The Heart 4

By Bessie Wilson "Let us draw near to God with a sincere [true in KJV] heart…having our hearts sprinkled to cleanse us from a guilty conscience." (Hebrews 10:22 NIV) Hebrews is a reasoned treatise explaining how Christ fulfilled all the Levitical Law in offering Himself as a sacrifice for sin. On the basis of all that Christ did for us in opening a new and living way (10:20), the exhortation follows: let us draw near to God. I have been impressed so often with this thought and have mentioned it enough that our daughter Heather made a cross-stitched sampler of this verse which now hangs on my bedroom wall. I am still hoping and waiting for someone to put it to music because it sings in my heart, and I think it needs expression. I have been so taken, however, with the thought of drawing near that I have neglected the part of the verse that gives our responsibility in the drawing near. We are to draw near with a sincere heart. How are we to have a sincere heart?...H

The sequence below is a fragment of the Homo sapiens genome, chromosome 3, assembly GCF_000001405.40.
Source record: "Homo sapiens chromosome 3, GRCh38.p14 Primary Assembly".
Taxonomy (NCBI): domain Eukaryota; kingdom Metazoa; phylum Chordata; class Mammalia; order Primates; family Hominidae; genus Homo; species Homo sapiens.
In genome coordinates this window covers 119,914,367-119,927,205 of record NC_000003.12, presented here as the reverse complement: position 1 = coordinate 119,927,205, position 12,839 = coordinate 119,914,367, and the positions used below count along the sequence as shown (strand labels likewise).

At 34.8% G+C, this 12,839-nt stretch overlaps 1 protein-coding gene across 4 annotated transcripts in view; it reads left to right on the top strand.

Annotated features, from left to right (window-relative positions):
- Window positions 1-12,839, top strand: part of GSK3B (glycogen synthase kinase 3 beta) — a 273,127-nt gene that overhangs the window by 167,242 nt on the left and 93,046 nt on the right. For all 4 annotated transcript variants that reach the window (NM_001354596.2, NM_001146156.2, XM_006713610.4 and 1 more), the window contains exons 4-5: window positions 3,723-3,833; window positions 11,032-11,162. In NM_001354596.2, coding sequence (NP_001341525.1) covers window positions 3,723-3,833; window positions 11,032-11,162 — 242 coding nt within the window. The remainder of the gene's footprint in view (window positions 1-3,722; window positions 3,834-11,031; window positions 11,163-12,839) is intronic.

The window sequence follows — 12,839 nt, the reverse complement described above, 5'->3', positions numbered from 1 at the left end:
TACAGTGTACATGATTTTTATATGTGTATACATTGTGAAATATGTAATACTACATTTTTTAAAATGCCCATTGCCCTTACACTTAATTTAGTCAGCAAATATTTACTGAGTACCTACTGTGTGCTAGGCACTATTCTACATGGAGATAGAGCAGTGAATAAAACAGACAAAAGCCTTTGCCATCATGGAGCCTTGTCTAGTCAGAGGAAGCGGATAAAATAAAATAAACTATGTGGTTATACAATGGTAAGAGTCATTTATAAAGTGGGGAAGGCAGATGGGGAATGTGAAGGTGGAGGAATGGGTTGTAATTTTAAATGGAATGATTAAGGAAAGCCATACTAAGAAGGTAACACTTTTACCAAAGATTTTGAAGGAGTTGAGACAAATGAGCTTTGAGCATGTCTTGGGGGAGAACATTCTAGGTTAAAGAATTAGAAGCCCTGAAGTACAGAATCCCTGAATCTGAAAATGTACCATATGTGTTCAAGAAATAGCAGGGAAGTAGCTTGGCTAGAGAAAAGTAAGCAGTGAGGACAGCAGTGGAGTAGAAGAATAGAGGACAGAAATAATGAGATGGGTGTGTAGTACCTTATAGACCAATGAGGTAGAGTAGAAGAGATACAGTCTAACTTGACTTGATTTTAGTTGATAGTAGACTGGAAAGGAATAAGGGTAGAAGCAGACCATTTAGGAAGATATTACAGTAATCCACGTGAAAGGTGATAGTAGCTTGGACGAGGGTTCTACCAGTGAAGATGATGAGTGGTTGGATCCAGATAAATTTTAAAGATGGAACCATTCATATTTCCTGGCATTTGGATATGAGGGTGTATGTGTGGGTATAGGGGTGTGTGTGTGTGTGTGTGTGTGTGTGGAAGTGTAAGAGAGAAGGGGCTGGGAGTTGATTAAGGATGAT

To all of the Saints on the West side, The Lord willing I will be in Mountlake Terrace from March 3rd through March 10th teaching in different places. We will start off with a UI/WSU Christian alumni reception at 3 p.m. on Saturday, March 3rd, at Calvary Fellowship, 23302 56th Ave., Mountlake Terrace, WA 98043. Here is a website to track my schedule: http:///www.gordyandjana.com_jims_schedule.html I may not know some of you or remember those I should know. I am 84, shorter and fatter, so you should be able to find me. Pass the word on to friends. Please pray for me. Jim Wilson

The State of America

Here is a political statement made by Charles Dickens in 1859 about per-revolutionary France in 1775. It was made in The Tale of Two Cities: "France, less favored on the matters spiritual than her sister of the trident and shield, rolled with exceeding smoothness downhill, making paper money and spending it.” From Dickens' perspective, the United States is also less favored spiritually. We have the symptoms of per-revolutionary France. We are rolling with exceeding smoothness down hill, making paper money and spending it.